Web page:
Getting lost is an important part of life. Waking or dreaming, I am used to getting lost. And I am not the only one. Getting lost is one of the most common dream themes. And almost all of us know its meaning: we have to change something. But always when a meaning of a dream is that obvious I get into my Peggy Lee “Is that all there is? Then let’s keep dancing” mood. I have too much respect for dreams. I do not expect them to tell me something obvious. I want them to tell me something else, to inspire me to creativity, or at least have me look at a situation from a different perspective.

When I have one of those “Is that all there is? Then let’s keep dancingdreams I turn to mythology. It was Joseph Campbell who said: “Not all who hesitate are lost. The psyche has many secrets in reserve. And these are not disclosed unless required.”

So join me to find the the magic of getting lost. I know where to go.
Getting lost is a vital part in the hero’s journey. It is the onset of a transformation of ordinary people into heros and heroines. Remember how Odysseus spent years trying to find his way home?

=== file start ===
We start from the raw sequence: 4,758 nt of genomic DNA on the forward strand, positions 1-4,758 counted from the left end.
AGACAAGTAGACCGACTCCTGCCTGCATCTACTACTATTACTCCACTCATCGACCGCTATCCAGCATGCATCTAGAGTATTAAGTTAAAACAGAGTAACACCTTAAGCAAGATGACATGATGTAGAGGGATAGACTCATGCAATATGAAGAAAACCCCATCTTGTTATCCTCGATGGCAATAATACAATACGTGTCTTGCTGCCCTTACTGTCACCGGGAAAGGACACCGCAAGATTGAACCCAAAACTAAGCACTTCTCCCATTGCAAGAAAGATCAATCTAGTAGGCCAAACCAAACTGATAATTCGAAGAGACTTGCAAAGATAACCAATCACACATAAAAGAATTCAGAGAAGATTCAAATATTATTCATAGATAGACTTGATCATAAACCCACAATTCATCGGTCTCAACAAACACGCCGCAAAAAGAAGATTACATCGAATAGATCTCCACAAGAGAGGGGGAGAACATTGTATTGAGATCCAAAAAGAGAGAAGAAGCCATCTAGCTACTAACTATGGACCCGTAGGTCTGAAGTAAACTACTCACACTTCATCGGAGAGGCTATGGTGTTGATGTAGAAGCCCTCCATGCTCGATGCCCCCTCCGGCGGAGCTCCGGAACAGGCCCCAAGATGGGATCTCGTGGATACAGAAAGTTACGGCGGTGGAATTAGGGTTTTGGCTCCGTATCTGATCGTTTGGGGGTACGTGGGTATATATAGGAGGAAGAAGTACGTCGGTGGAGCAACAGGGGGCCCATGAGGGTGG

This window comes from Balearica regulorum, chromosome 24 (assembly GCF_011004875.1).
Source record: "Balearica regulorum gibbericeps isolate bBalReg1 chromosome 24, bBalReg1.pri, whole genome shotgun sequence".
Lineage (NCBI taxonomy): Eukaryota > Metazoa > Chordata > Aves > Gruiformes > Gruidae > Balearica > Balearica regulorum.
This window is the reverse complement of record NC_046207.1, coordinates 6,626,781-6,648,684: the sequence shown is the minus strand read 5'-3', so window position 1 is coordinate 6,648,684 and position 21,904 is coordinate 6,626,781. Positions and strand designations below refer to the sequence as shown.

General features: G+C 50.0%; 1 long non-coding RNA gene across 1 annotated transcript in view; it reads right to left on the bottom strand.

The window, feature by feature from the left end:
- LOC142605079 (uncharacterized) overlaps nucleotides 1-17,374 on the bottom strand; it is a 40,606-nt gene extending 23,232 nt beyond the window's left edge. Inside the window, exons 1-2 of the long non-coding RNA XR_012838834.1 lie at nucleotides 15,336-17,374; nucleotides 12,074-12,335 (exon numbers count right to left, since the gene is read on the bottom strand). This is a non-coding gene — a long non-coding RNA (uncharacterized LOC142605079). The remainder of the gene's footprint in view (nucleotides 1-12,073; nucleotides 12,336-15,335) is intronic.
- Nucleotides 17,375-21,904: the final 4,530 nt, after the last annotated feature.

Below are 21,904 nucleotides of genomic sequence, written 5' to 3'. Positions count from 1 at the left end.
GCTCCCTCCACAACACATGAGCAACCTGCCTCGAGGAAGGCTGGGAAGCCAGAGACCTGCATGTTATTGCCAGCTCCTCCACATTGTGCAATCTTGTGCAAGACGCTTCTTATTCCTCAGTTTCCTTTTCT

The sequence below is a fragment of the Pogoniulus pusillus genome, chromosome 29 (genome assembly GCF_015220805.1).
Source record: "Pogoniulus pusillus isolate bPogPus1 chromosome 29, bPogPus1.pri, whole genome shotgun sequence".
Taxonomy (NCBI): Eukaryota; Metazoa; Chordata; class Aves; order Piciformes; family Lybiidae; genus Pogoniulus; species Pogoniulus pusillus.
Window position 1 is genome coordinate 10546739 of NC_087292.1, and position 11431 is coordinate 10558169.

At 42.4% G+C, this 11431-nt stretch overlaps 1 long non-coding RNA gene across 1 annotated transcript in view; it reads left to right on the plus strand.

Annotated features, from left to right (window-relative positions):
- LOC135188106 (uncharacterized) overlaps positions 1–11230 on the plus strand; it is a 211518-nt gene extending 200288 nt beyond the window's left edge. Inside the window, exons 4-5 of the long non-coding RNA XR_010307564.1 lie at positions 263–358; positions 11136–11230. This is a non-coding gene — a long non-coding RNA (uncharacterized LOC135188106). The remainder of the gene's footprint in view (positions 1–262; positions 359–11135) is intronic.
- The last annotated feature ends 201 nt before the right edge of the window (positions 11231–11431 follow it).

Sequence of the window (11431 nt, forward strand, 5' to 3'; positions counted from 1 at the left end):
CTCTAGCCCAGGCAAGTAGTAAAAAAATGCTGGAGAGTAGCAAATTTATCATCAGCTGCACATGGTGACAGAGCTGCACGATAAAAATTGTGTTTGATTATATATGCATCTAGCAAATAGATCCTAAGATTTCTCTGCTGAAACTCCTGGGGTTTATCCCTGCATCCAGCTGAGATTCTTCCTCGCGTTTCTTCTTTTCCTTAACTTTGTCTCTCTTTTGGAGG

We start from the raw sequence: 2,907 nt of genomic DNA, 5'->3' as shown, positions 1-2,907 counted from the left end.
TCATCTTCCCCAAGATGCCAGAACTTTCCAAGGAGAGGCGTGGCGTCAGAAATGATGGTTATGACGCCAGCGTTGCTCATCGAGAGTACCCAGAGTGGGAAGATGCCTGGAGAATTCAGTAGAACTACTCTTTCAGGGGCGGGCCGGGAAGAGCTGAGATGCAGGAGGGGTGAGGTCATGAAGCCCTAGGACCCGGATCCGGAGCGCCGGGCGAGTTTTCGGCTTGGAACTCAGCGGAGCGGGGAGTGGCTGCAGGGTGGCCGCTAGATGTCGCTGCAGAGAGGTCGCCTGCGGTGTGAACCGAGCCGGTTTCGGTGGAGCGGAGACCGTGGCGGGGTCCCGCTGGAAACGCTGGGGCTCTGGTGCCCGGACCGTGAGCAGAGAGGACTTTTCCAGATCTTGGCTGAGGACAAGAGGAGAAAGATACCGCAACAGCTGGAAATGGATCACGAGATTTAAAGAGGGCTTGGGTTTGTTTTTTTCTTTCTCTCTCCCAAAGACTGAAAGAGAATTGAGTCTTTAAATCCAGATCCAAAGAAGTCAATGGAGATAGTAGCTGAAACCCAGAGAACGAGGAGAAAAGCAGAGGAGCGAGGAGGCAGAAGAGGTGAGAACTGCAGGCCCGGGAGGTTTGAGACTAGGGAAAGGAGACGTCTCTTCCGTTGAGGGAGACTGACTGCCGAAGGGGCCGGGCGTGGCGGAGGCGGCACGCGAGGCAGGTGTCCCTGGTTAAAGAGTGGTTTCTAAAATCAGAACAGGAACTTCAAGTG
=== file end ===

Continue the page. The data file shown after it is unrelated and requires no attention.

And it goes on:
King Odysseus gets his call to fight for the battle at Troy. He refuses the call. He wants to be with his wife Penelope and his newborn son Telemachus. He uses a trick to try to escape his destiny, because an oracle once told him if he went into battle, he would be away for twenty years and return a beggar.

King Odysseus became a professional in getting lost. He roamed the world for twenty years. So let’s consider him our ‘getting lost’ expert. Let’s look at my mother’s dream and see where she gets the call and refuses it, like Odysseus did.

I am walking with your father in the forest. It is just like the old days: we where talking, laughing and I feel so happy. But all of a sudden he chooses a different path, one that is closed off by a gate. I am left behind, feeling lost and incredibly angry”.